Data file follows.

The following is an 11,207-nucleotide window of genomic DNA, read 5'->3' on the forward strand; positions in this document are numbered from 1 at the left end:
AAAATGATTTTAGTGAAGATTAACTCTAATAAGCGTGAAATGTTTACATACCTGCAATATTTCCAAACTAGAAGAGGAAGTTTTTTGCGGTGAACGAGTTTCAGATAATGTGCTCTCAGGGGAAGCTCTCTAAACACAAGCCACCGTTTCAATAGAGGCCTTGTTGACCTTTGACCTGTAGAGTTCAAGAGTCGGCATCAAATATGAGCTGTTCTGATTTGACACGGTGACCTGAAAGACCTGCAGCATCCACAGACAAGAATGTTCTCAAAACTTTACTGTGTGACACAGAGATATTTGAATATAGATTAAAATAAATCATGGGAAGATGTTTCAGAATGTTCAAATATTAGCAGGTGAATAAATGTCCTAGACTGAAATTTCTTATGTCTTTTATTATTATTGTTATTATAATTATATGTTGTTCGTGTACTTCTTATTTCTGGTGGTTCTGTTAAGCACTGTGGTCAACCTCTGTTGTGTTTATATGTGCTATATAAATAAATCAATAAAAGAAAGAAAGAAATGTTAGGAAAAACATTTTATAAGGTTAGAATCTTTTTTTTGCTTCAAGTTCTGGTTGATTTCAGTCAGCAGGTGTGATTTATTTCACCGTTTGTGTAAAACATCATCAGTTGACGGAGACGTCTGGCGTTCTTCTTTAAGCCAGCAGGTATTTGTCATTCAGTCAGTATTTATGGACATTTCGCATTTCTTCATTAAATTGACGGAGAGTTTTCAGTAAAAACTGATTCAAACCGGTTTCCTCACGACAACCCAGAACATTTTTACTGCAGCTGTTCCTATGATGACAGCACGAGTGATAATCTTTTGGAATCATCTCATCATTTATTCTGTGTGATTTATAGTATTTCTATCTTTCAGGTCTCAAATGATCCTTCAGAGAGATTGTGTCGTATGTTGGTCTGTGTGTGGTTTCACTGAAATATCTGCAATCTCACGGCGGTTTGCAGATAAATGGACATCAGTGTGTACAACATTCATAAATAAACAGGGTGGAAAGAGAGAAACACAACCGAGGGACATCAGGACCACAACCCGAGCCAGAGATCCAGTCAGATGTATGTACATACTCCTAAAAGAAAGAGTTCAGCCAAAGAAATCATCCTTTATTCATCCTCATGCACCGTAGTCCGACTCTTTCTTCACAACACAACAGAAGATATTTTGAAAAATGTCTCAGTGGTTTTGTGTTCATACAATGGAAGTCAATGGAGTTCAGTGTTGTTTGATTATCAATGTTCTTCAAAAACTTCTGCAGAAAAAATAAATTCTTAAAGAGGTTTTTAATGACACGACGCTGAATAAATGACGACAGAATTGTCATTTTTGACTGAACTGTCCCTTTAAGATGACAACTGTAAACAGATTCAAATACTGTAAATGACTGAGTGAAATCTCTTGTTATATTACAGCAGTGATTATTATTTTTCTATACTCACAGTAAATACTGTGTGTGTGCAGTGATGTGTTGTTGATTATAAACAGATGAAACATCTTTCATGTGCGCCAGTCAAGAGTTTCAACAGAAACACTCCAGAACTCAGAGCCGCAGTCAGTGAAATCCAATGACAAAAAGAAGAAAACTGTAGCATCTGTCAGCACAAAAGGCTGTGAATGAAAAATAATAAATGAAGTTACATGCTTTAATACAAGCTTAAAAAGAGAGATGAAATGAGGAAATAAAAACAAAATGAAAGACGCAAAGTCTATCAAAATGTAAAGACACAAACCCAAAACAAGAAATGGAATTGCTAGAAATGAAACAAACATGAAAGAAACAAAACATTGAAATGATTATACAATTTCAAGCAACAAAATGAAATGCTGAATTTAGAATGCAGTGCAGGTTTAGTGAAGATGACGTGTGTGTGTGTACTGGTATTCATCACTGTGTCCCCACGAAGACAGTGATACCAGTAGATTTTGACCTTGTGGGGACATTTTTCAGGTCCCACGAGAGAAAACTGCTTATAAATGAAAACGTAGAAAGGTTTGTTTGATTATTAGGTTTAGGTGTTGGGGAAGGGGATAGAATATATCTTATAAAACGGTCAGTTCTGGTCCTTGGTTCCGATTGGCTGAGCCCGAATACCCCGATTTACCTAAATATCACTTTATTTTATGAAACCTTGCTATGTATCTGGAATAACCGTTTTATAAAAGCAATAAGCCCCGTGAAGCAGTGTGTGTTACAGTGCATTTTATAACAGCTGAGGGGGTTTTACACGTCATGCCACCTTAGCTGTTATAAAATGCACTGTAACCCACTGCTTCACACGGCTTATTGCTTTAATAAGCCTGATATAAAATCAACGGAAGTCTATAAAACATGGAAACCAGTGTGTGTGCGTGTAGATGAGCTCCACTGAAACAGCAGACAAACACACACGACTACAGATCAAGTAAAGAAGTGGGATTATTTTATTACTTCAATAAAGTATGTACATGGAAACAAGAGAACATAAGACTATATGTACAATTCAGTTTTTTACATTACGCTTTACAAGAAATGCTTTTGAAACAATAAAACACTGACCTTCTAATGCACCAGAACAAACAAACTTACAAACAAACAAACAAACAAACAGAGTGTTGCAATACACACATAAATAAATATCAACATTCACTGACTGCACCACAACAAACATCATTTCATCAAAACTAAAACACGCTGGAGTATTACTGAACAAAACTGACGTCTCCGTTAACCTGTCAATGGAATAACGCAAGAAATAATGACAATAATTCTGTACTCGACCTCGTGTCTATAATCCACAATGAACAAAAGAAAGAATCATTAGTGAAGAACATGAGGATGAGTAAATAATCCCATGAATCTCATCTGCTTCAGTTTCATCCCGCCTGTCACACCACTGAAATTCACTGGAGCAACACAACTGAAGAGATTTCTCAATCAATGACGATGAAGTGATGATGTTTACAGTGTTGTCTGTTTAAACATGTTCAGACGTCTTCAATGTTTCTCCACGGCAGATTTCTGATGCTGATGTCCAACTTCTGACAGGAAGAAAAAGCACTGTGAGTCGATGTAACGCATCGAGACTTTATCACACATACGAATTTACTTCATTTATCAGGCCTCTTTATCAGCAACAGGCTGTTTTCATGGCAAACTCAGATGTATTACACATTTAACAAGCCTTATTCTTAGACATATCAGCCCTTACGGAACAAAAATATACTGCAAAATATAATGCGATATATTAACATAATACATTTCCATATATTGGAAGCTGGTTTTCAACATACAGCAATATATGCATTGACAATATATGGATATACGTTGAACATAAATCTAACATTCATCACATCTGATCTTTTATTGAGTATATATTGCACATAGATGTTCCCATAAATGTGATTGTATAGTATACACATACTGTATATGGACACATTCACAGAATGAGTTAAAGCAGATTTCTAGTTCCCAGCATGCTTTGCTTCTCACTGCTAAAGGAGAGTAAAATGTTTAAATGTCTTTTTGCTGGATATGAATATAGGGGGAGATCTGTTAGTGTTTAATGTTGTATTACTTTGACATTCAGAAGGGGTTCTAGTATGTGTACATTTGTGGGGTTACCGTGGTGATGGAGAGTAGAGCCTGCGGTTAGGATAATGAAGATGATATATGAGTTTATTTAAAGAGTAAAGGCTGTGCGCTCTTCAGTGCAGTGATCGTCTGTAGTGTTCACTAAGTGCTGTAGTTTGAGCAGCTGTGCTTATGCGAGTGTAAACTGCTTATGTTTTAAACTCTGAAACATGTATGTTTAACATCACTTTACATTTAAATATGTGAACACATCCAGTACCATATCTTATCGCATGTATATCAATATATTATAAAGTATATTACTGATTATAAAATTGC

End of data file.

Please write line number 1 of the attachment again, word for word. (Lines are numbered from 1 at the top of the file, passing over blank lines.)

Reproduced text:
The following is an 11,207-nucleotide window of genomic DNA, read 5'->3' on the forward strand; positions in this document are numbered from 1 at the left end: